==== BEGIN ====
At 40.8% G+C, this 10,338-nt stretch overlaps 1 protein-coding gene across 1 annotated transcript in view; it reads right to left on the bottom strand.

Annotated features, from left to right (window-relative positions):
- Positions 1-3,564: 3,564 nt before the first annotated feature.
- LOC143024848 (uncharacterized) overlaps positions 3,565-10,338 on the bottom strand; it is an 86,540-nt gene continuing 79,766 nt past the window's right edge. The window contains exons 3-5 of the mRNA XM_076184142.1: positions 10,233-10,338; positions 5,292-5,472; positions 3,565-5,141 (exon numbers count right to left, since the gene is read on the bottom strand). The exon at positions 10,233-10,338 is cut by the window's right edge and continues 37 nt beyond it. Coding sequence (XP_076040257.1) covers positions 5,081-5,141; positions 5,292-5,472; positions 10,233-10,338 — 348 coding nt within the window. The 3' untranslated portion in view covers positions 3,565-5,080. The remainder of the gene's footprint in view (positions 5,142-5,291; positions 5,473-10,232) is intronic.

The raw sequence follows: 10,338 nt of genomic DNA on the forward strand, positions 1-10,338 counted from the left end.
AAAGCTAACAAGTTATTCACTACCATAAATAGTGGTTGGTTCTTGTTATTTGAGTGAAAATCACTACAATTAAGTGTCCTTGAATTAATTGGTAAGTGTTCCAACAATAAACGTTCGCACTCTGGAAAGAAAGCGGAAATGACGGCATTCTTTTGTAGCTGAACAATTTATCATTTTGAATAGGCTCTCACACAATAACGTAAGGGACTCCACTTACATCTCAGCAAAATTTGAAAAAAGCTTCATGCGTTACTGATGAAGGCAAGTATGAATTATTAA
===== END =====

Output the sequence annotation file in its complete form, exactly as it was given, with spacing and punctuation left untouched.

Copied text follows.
At 40.8% G+C, this 10,338-nt stretch overlaps 1 protein-coding gene across 1 annotated transcript in view; it reads right to left on the bottom strand.

Annotated features, from left to right (window-relative positions):
- Positions 1-3,564: 3,564 nt before the first annotated feature.
- LOC143024848 (uncharacterized) overlaps positions 3,565-10,338 on the bottom strand; it is an 86,540-nt gene continuing 79,766 nt past the window's right edge. The window contains exons 3-5 of the mRNA XM_076184142.1: positions 10,233-10,338; positions 5,292-5,472; positions 3,565-5,141 (exon numbers count right to left, since the gene is read on the bottom strand). The exon at positions 10,233-10,338 is cut by the window's right edge and continues 37 nt beyond it. Coding sequence (XP_076040257.1) covers positions 5,081-5,141; positions 5,292-5,472; positions 10,233-10,338 — 348 coding nt within the window. The 3' untranslated portion in view covers positions 3,565-5,080. The remainder of the gene's footprint in view (positions 5,142-5,291; positions 5,473-10,232) is intronic.

The raw sequence follows: 10,338 nt of genomic DNA on the forward strand, positions 1-10,338 counted from the left end.
AAAGCTAACAAGTTATTCACTACCATAAATAGTGGTTGGTTCTTGTTATTTGAGTGAAAATCACTACAATTAAGTGTCCTTGAATTAATTGGTAAGTGTTCCAACAATAAACGTTCGCACTCTGGAAAGAAAGCGGAAATGACGGCATTCTTTTGTAGCTGAACAATTTATCATTTTGAATAGGCTCTCACACAATAACGTAAGGGACTCCACTTACATCTCAGCAAAATTTGAAAAAAGCTTCATGCGTTACTGATGAAGGCAAGTATGAATTATTAA